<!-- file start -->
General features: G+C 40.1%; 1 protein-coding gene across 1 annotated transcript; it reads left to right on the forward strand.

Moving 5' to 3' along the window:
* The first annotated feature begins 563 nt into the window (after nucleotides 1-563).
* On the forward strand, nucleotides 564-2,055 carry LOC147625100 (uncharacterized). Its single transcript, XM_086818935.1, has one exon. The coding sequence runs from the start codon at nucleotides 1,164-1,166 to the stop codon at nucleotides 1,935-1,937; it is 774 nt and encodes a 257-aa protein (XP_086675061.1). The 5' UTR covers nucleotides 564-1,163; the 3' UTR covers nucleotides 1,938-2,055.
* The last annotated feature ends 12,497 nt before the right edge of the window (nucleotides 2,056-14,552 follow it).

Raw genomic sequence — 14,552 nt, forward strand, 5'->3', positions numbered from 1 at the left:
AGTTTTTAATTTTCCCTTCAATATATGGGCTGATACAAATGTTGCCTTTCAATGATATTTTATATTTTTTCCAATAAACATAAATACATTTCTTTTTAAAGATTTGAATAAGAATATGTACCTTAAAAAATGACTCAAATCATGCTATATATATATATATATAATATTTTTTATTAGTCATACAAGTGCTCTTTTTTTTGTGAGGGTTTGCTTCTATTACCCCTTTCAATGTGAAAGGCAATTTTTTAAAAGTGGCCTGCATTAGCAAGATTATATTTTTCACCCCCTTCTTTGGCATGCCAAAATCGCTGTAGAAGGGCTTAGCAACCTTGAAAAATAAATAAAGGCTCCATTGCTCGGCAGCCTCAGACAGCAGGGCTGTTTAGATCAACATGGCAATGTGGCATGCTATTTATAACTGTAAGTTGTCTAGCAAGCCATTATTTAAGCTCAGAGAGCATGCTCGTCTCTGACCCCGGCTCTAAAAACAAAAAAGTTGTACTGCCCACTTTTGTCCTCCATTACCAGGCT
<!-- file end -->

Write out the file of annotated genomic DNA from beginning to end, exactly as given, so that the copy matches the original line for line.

General features: G+C 40.1%; 1 protein-coding gene across 1 annotated transcript; it reads left to right on the forward strand.

Moving 5' to 3' along the window:
* The first annotated feature begins 563 nt into the window (after nucleotides 1-563).
* On the forward strand, nucleotides 564-2,055 carry LOC147625100 (uncharacterized). Its single transcript, XM_086818935.1, has one exon. The coding sequence runs from the start codon at nucleotides 1,164-1,166 to the stop codon at nucleotides 1,935-1,937; it is 774 nt and encodes a 257-aa protein (XP_086675061.1). The 5' UTR covers nucleotides 564-1,163; the 3' UTR covers nucleotides 1,938-2,055.
* The last annotated feature ends 12,497 nt before the right edge of the window (nucleotides 2,056-14,552 follow it).

Raw genomic sequence — 14,552 nt, forward strand, 5'->3', positions numbered from 1 at the left:
AGTTTTTAATTTTCCCTTCAATATATGGGCTGATACAAATGTTGCCTTTCAATGATATTTTATATTTTTTCCAATAAACATAAATACATTTCTTTTTAAAGATTTGAATAAGAATATGTACCTTAAAAAATGACTCAAATCATGCTATATATATATATATATAATATTTTTTATTAGTCATACAAGTGCTCTTTTTTTTGTGAGGGTTTGCTTCTATTACCCCTTTCAATGTGAAAGGCAATTTTTTAAAAGTGGCCTGCATTAGCAAGATTATATTTTTCACCCCCTTCTTTGGCATGCCAAAATCGCTGTAGAAGGGCTTAGCAACCTTGAAAAATAAATAAAGGCTCCATTGCTCGGCAGCCTCAGACAGCAGGGCTGTTTAGATCAACATGGCAATGTGGCATGCTATTTATAACTGTAAGTTGTCTAGCAAGCCATTATTTAAGCTCAGAGAGCATGCTCGTCTCTGACCCCGGCTCTAAAAACAAAAAAGTTGTACTGCCCACTTTTGTCCTCCATTACCAGGCT